By HALLEL ABRAMOWITZ-SILVERMAN for JPost.com
I am a progressive religious liberal Jewish woman and as I go into the army 10 hours from now, these are some of my hopes.It’s Rosh Chodesh Adar bet and I’m at the Kotel.
I’m joined by family and friends, including one friend who, in her uniform with a gun strapped over her shoulder, and a tallit wrapped around her, danced to the psalms of Hallel.
Thirteen months ago my mother, myself and eight other women were detained by the Jerusalem police for wearing prayer shawls at a similar Rosh Chodesh service. The men and women in their blue uniforms were under orders to strip us of our prayer shawls.
The injustice was so blatant, especially to world Jewry, that after over 24 years of banning women from this practice, the public outcry and the courts finally allowed this most basic of religious practices. This is a huge victory for pluralism and tolerance.
However, on this day, my IDF friend stood by my side and I was honored with a non-aliya to the Torah in honor of my upcoming induction.
Instead of the regular prayer, I sang a makeshift blessing over the siddur from which we read the story of Pinhas.
Pinhas was extreme, he murdered couples to keep the daughters of Israel from intermarrying.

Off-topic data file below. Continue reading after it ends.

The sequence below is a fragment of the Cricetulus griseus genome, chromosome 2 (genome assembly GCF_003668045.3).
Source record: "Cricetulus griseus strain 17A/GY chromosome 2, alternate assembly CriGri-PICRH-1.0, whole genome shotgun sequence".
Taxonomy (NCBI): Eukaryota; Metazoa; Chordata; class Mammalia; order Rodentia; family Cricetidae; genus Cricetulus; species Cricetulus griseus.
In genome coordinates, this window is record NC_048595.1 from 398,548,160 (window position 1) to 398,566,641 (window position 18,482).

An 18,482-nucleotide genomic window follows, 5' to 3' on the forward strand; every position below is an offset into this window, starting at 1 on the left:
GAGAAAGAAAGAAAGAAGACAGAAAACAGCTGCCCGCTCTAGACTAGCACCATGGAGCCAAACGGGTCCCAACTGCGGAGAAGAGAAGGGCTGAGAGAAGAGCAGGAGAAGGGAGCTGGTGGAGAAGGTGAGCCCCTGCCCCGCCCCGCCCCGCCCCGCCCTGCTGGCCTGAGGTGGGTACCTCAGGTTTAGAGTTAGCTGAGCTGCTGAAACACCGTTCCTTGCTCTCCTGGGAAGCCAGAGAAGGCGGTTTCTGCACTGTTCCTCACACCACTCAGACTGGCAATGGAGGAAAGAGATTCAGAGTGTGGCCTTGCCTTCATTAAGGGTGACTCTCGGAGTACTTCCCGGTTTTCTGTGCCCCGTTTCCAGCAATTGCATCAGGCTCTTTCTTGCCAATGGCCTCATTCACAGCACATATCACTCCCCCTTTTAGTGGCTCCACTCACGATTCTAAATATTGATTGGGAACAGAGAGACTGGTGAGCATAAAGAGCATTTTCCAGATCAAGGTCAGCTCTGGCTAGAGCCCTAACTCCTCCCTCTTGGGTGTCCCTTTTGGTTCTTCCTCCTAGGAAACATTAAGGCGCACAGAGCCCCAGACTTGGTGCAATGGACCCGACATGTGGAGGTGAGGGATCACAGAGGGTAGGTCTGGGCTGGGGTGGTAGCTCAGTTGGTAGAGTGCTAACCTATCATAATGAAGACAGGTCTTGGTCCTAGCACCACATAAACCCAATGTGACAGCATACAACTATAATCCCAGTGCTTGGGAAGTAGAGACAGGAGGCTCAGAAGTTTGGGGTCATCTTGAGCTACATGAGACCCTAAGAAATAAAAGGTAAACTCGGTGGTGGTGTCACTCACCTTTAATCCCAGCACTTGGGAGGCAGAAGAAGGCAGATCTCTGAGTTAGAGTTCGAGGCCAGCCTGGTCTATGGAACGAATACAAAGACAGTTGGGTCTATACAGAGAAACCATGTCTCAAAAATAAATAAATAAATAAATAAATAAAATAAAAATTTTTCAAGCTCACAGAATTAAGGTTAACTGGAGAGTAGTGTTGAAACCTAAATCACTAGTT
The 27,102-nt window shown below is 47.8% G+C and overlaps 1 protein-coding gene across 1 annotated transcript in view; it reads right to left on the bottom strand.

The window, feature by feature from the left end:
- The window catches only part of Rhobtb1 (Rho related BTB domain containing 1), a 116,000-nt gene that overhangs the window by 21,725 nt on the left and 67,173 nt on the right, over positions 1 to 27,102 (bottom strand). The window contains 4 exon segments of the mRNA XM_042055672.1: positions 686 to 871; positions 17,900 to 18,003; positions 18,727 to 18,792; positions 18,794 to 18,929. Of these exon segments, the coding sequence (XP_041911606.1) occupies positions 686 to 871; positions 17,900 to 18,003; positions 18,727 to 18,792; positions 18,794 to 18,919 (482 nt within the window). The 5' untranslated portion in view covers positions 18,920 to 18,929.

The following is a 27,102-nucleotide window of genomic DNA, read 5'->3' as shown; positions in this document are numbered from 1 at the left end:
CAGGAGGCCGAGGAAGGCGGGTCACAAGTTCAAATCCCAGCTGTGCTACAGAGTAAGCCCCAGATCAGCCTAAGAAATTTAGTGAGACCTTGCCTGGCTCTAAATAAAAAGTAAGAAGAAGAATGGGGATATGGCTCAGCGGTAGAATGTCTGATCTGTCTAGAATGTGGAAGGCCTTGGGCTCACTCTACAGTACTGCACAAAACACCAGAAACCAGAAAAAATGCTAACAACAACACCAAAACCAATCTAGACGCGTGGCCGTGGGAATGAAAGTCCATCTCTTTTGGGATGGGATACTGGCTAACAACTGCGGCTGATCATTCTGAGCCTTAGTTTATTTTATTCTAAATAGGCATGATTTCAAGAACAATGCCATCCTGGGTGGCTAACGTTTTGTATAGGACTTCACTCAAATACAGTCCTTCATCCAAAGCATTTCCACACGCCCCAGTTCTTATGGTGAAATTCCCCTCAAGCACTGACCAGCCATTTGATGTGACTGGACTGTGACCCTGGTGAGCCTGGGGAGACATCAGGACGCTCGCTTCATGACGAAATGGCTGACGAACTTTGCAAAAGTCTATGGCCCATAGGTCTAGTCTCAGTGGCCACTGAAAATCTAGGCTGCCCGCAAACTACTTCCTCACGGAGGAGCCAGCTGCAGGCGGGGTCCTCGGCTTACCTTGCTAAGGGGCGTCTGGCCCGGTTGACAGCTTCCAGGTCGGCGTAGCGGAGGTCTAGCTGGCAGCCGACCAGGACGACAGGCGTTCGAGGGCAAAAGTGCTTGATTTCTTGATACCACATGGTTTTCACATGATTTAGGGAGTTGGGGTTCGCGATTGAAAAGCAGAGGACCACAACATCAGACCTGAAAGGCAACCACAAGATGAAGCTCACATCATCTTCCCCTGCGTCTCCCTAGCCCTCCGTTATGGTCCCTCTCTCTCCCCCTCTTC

His extremism blinds him to anything outside his passion and point of view. Radicalism is also the story of Purim. Achashverosh decrees the murder of all the Jews in Persia and then, hafuch! – decrees the death of the would-be murderers Haman and his sons. All balance is missing.
Extremism is the reason I didn’t celebrate my army induction with an aliya to an actual Torah at the Kotel. The sliver of Jews who control that place with an iron fist do not allow me, or any woman, to read from a Torah at our holy site.
And it’s extremism that scares me. The religious extremism of Pinhas and the political extremism of Achashverosh.
I am a progressive religious liberal Jewish woman and as I go into the army 10 hours from now, what I hope for is the Sinaitic model of mamlechet Cohanim where we are all called to engage in Torah and the Jewish relationship with God, just as we are all called to protect our nation with the guns we carry in the IDF.
It is not lost on me that my induction to serve the Jewish state coincided with the mass haredi (ultra-Orthodox) demonstration against enlistment.
Half a million men, dressed in their blackand- white uniforms, not only object to donning the green uniform of our country, but also object to my free expression of how I want to serve God and celebrate the New Moon. I hope to be back at the Kotel on Rosh Chodesh as often as the IDF will allow me, but my real hope is that the right of women to read from the Torah will be achieved.
The author is a Honorary International Vice Co-Chair of Rabbi's for Women of the Wall, and she recently drafted to the IDF. She can be followed on twitter at @purplelettuce95.